Search America's historic newspaper pages from 1789-1922 or use the U.S. Newspaper Directory to find information about American newspapers published between 1690-present. Chronicling America is sponsored jointly by the
National Endowment for the Humanities and the Library of Congress. external link Learn more
Image provided by: University of Illinois at Urbana-Champaign Library, Urbana, IL
Newspaper Page Text
stage and that a storm of applause
had broken loose all over the thea
ter. He looked up. Lillian was
standing before the curtain, and
her bow was to the crowd; but
her eyes were on his.
Then suddenly Langdon under
stood. She was the author; she
had succeeded where he had fail
ed, and she had put all the sor
row and suffering of both of them
into the story. And even as he
watched her she was gone, and he
stood still in the aisle among the
The second seat was empty.
Langdon slipped into it, and pres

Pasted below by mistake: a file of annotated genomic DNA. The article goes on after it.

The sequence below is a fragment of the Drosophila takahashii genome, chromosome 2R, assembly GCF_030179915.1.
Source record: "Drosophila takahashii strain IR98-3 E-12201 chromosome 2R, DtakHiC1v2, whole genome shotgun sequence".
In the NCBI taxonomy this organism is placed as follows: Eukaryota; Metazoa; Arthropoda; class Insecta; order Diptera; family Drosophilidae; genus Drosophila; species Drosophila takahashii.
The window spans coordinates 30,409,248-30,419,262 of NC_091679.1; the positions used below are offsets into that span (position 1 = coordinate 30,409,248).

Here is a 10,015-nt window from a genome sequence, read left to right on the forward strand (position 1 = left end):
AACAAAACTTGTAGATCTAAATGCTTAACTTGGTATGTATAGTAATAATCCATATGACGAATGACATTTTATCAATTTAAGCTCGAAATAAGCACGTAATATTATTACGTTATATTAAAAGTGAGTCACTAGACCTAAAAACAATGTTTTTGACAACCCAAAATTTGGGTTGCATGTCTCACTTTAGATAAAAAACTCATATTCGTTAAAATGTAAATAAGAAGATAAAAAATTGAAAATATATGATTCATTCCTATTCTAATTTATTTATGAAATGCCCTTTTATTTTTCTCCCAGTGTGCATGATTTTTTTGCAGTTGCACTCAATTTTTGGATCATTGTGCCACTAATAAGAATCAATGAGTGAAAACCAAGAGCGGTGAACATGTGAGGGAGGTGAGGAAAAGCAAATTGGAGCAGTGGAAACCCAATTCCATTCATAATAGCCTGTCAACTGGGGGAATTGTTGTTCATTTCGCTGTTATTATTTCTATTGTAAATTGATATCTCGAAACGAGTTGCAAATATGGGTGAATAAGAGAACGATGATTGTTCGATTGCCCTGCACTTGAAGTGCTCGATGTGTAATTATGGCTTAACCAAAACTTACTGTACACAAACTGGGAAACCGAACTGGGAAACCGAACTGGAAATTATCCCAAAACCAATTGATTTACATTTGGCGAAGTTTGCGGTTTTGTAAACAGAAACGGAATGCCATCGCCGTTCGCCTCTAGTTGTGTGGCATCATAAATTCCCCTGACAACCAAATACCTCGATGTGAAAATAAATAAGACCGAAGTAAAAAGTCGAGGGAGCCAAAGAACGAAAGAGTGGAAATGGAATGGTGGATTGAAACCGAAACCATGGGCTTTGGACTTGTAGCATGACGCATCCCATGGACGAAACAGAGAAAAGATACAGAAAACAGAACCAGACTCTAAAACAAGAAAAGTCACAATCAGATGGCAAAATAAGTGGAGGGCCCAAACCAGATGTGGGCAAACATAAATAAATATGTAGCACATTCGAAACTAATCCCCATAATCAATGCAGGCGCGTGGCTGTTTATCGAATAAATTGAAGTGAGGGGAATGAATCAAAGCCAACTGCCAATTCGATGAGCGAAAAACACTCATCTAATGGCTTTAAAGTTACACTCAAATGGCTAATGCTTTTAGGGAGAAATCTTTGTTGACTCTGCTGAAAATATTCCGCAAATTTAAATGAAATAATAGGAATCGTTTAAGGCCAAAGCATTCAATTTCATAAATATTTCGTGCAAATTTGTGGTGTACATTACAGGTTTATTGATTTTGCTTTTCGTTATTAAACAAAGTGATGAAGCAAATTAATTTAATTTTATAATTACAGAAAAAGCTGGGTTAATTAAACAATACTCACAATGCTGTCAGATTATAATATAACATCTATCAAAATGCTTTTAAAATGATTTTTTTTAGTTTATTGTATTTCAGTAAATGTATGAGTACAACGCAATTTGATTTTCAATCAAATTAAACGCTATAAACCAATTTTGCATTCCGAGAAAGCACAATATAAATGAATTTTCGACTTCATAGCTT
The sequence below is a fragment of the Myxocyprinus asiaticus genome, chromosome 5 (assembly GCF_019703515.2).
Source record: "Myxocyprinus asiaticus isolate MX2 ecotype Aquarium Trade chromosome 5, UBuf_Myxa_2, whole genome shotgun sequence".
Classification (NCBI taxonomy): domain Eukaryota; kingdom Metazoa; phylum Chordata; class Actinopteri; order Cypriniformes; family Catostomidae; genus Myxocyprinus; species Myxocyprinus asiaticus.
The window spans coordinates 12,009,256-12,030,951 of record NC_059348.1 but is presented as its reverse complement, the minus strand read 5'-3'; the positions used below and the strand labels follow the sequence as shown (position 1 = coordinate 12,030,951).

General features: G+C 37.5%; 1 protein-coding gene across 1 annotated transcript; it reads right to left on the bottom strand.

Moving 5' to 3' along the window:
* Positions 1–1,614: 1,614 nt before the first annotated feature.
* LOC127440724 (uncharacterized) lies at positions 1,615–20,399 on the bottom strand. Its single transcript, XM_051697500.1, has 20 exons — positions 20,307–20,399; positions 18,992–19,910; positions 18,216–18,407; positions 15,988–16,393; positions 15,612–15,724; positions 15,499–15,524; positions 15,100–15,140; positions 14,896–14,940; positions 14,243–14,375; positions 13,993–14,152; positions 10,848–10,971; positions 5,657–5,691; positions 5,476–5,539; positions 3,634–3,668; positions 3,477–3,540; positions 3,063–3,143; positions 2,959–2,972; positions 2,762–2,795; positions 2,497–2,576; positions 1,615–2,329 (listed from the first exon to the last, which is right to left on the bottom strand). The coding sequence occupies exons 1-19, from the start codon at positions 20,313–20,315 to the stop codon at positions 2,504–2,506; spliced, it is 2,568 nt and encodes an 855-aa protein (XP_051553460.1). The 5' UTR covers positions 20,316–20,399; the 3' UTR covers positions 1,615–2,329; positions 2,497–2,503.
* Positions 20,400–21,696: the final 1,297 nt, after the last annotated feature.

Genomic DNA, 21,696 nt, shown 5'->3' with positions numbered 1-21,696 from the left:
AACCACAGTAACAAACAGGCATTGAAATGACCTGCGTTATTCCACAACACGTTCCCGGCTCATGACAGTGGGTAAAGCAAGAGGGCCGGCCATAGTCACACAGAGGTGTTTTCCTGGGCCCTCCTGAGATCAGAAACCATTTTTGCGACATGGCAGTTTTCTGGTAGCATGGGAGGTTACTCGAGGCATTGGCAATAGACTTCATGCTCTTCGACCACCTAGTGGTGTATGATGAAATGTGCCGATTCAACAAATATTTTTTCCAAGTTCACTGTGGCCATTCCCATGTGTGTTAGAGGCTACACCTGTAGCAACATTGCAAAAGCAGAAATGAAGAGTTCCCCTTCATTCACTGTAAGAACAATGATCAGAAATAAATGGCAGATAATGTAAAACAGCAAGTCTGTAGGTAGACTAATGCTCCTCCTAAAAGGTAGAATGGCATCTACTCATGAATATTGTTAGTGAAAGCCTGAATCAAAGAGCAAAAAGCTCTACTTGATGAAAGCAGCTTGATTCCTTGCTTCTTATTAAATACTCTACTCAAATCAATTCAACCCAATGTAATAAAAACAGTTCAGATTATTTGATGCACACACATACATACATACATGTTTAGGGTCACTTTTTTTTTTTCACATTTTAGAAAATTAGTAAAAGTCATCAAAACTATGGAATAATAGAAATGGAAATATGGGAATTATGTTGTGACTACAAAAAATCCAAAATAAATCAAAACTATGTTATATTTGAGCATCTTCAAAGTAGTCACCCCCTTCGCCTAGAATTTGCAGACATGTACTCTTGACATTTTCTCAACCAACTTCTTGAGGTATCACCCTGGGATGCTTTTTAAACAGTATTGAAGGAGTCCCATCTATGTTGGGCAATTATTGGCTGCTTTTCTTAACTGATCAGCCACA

ently he saw her coming down
the aisle toward him. Her head
was very high, her cheeks aflame
with happiness. And she sat down
at his side.
"Lillian, he whispered, hardly
daring to look -into his eyes, "It
was you !"
"Yes," he heard her answer
"Lillian, I have sought you all
this time. Why didn't you let
me know? Why couldn't you for
give?" "But I have forgiven long ago,"
"Then you "
"I thought you knew where I
was living. I thought hush, I'll
tell you afterward. See, the lights
are going out for the last act."
"The last act!" he muttered.
"Lillian, how is it going Fo end?
"It ends as our romance will
end," she whispered. "You will
see soon. Have patience. Haven't
jve been atienj: for three years?
It's only a half hour longer now."
And with this Langdon felt
NO TIME FOR FAVORS
Don't bother father, Mary Ann,
And Billy, leave your Dad
He is a very weary man
His life just now, is gray in
Be quiet for a little while
Or you'll have reason to regret,
Conduct yourself in careful style;
He hasn't had his dinner yet!
The cook is leaving Monday
The kitchen range is- out of
I've got to have a new gown soon,
There's scarce a rag upon my
And these are things that he
They'll doubtless tend to make
I guess I'll telr him later, though;
He hasn't had his dinner yet. -
When, fed, he smokes his fat
And smiles benignly on us all,
We'll ask him for that motor car
And other things that we re-
But while he corrugates his brow
We'll steer away from him, you
We will not trouble father, now
, He hasn't had his dinner yet!
o o '
Mr. Blurt That man has a fu
ture before him.
Miss Pert Has, eh? Well, 'it
would be very, unusual were it
behind him, wouldn't it?.